Friday, March 9, 2012
Budget directors don't like surprises.
City of Hood River Finance Director Lynn Rasmussen didn't have many to report during her mid-year financial report to the Hood River City Council Monday evening, and thus was fairly pleased.
"In the big picture the budget which was put in place in June is sound," she said. "It's moving in the direction we planned for and there is not anything we have to do to adjust."
That contrasts greatly with just a few years ago when Rasmussen had to tell the council they were facing gaping budget holes and that mid-year layoffs and furloughs would be necessary.
Since then, Rasmussen has been conservative in revenue forecasts across the board, and the city has planned accordingly. Last year the city operated in the black, and appears to be on pace to do so again.
City property taxes, its largest source of revenue, are projected to meet its budgeted amount of $1,650,000 and is on the same collection pace as last year.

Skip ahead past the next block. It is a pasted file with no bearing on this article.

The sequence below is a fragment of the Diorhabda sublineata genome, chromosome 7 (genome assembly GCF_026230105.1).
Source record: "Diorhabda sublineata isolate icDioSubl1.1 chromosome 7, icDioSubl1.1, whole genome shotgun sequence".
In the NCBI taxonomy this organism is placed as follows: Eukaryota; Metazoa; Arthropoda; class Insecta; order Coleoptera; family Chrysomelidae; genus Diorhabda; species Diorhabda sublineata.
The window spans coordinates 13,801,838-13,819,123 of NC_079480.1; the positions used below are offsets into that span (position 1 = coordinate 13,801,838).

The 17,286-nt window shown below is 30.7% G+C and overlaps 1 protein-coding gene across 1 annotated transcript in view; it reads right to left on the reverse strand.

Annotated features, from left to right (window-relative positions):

Transient Room Tax revenues are expected to exceed its budgeted amount of $750,000, with $487,691, or 65 percent of the budget amount collected in the first six months of the budget cycle. For comparison, for the last fiscal year 59 percent of the $786,731 dollars collected through the TRT were collected in the first six months of the cycle.
City ambulance receipts are on the same course as they were last year, with 59 percent of projected budget collected so far and is expected to meet its budget. Other areas are all operating either at, slightly above or slightly below projected budgets.